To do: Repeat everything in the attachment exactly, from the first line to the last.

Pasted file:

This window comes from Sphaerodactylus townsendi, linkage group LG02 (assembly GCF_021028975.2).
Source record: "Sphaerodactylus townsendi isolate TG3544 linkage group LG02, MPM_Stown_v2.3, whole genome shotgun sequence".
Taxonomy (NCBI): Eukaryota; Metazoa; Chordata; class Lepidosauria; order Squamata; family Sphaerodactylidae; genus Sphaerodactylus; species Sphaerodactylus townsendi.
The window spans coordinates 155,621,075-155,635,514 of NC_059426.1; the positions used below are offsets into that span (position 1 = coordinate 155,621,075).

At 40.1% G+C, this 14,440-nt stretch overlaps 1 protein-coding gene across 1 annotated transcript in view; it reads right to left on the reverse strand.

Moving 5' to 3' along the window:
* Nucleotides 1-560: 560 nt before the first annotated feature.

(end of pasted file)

This window comes from Sphaerodactylus townsendi, linkage group LG02 (assembly GCF_021028975.2).
Source record: "Sphaerodactylus townsendi isolate TG3544 linkage group LG02, MPM_Stown_v2.3, whole genome shotgun sequence".
Taxonomy (NCBI): Eukaryota; Metazoa; Chordata; class Lepidosauria; order Squamata; family Sphaerodactylidae; genus Sphaerodactylus; species Sphaerodactylus townsendi.
The window spans coordinates 155,621,075-155,635,514 of NC_059426.1; the positions used below are offsets into that span (position 1 = coordinate 155,621,075).

At 40.1% G+C, this 14,440-nt stretch overlaps 1 protein-coding gene across 1 annotated transcript in view; it reads right to left on the reverse strand.

Moving 5' to 3' along the window:
* Nucleotides 1-560: 560 nt before the first annotated feature.